Unpublished Bruce interview from 2011

Thanks a lot to Paul Fuhr for contributing this interview that he conducted with Bruce last year. It didn’t make it to print as Paradigm Journal sadly folded, so Paul has very kindly shared it with us. You can also download the PDF version that was intended for publication.


An Interview with Bruce Hornsby


Showman. Genius. Virtuoso. By any name, Grammy Award-winner Bruce Hornsby has made a career of defying expectations at every turn and forging his own unique musical path. Hornsby’s body of work ranges from radio hits to acclaimed bluegrass albums, an off-Broadway musical to a full-fledged gig as a member of The Grateful Dead. Endlessly inventive, humorous and humble, Hornsby took time to speak with us about the release of his second live album Bride of the Noisemakers, his creative process, touring with Bela Fleck, and thirty years of looking down that old valley road…

PAUL: Hey, Bruce. Thanks so much for doing this. Congrats on your new album, by the way. I picked up Bride of the Noisemakers the first day it came out.

Well, thanks, man. You probably got it on Amazon for $3.99, didn’t you? Good for you, man. <Laughs> Well, that’s two records for $3.99 which works out to, what, about four or five songs?

<Laughs> Anyway, the tour’s going well. We’ve just done two shows with Bela [Fleck] and it’s a very natural pairing. Bela and I have been playing together for years. I’ve sat in with his band; he’s sat in with my band quite a few times. It’s a very easy hookup.

PAUL: Cool. We’ll be seeing you in a few weeks at your show in Columbus.

Well, good. You can see if we’re sucking for yourselves. <Laughs>

PAUL: Let’s start off with your musical SCKBSTD. How long have you been interested in writing musicals?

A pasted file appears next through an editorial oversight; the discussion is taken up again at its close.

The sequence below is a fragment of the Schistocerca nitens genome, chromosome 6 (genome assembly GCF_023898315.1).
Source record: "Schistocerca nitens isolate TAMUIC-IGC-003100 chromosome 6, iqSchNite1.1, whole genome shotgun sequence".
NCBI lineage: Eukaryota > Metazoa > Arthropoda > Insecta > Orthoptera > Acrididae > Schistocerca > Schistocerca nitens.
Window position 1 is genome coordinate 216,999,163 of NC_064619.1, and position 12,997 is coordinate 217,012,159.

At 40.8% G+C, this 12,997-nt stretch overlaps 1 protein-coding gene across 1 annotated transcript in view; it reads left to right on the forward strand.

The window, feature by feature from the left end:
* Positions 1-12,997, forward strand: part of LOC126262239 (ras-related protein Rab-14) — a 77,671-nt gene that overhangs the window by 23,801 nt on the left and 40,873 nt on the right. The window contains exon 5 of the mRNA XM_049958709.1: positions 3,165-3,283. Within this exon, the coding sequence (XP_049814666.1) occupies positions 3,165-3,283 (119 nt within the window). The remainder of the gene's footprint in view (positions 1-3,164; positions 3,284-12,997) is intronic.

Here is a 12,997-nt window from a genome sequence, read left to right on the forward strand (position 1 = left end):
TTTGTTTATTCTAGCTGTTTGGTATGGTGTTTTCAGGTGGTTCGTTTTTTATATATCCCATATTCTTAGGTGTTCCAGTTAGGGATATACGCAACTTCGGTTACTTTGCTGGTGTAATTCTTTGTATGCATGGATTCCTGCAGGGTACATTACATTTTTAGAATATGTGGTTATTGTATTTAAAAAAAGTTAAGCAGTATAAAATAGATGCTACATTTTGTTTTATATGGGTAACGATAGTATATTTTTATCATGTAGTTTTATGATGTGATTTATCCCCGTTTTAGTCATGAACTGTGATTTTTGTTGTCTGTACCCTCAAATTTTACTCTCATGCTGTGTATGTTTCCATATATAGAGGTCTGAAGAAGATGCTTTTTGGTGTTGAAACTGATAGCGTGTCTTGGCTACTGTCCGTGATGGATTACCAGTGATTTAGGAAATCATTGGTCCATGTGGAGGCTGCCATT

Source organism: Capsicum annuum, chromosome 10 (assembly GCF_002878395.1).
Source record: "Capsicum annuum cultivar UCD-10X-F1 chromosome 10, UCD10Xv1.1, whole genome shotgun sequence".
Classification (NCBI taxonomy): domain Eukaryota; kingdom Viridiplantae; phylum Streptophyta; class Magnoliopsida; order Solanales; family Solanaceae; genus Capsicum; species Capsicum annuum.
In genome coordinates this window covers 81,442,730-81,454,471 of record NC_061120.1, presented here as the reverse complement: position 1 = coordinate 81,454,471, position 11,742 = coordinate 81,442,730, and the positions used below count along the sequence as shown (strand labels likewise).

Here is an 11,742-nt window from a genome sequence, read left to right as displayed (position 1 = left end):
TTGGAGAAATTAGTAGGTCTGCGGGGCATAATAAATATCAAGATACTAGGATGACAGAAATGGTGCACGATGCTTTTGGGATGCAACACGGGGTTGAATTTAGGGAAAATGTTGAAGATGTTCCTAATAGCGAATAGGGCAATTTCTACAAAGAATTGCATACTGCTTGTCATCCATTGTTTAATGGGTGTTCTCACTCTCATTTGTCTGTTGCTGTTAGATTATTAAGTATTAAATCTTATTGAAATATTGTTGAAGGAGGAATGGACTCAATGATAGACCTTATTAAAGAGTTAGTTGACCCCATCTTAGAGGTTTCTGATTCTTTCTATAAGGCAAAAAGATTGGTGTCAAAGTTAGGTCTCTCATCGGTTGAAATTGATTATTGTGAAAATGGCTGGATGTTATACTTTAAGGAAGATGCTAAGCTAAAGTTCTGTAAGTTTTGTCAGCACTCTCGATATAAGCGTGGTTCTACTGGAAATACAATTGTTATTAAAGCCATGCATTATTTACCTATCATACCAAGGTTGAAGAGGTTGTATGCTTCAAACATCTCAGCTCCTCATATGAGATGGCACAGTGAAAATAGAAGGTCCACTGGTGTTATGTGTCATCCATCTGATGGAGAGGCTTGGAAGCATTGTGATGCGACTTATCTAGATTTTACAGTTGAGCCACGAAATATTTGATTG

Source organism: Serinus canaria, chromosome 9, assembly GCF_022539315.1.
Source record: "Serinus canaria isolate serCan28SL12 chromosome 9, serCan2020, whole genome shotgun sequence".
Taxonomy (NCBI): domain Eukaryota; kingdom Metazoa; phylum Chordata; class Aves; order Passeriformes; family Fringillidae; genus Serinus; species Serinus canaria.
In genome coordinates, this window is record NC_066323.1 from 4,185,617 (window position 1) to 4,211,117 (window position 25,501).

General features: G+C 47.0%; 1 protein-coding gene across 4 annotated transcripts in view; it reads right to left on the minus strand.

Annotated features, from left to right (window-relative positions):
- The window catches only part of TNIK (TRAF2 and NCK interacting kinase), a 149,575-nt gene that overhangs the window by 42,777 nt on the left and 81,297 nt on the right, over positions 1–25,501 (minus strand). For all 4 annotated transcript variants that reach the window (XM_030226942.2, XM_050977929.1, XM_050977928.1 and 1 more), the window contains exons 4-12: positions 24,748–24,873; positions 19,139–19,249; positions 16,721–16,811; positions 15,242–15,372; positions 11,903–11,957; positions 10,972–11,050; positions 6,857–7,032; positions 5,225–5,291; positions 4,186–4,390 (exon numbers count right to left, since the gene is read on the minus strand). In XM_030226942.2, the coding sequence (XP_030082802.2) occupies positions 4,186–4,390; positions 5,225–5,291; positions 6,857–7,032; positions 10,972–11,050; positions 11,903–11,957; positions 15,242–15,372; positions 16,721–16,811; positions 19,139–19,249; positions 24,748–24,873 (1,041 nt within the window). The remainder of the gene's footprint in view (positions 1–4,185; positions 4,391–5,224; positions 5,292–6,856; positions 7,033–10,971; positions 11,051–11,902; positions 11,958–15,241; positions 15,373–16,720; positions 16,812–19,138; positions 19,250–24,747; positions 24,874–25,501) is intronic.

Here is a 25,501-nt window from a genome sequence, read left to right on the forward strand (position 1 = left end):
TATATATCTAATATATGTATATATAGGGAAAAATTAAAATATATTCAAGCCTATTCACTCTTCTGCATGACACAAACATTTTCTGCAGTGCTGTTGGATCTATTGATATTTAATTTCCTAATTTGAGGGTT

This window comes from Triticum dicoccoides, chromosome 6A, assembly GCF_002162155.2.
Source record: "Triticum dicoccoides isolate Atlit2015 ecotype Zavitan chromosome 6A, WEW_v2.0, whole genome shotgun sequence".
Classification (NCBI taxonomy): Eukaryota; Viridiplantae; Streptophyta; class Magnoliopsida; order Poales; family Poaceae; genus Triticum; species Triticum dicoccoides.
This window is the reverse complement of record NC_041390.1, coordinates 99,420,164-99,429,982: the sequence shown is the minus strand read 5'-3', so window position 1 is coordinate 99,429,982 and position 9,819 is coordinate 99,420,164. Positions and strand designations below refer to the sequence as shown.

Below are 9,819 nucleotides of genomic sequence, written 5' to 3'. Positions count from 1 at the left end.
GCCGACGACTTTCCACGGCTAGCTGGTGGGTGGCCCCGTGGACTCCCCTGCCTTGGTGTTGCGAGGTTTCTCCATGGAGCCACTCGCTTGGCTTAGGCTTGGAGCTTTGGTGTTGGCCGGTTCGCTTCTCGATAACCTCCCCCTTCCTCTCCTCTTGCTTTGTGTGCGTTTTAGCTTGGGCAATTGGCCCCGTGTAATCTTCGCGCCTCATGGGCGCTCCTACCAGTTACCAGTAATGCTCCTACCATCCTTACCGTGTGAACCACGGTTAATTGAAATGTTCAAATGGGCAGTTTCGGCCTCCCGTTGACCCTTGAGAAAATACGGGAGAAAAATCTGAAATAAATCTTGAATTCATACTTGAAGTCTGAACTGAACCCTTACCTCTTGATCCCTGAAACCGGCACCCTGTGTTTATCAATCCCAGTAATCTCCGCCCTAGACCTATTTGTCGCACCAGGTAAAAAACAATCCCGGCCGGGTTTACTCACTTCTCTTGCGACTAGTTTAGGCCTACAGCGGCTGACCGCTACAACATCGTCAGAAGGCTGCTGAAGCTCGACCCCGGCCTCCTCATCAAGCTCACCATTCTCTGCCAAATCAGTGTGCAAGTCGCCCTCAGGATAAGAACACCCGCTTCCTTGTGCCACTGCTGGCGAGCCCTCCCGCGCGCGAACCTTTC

It was never something I was trying to do. It was never something I had much of an interest in, although we did write two musicals in high school. Then again, if you knew how to play an instrument, you were allowed to play. Our band played this pre- jazz-meets-sock-hop scene in rural Virginia. It was just a joke. <Laughs>

I got a letter out of the blue from Playwrights Horizons on 42nd Street. They’d heard three songs off my Halcyon Days record and they thought it sounded like show music, so they sort of commissioned me to do this.

So, I thought, “Hey, let’s give this a shot.” That was in 2005 and it’s years later. We ran one idea up the flagpole about a Civil War re-enactor which we thought was pretty funny: people dressing up and camping out.

We thought the whole scene was pretty interesting and amusing. Who knows? Maybe that will be my next gig. <Laughs> Anyway, we have some wind behind our sails and we’re in production in Norfolk, Virginia.

JEFF: How did SCKBSTD differ, approach-wise, than your albums? When you are going into the studio, are you doing a lot of demo work beforehand or are you seeing if things develop organically?

The process is not that much different: I write the songs, I demo them, and then I show them either to the band or, in this case, the producers of the play.

I just get feedback and go from there. It’s mostly about writing the song. It has to be something that is strong and interesting to me. If everyone thinks it sucks, then I don’t know what to do. Actually, the latest song I’ve written has gotten very mixed response. It’s a rather dissonant, sort of graduate-level piece of music.

Some of the less adventurous music listeners in our camp are going “Whoa.” <Laughs> “What’s this?” But that generally makes me think I’m onto something, if you know what I mean.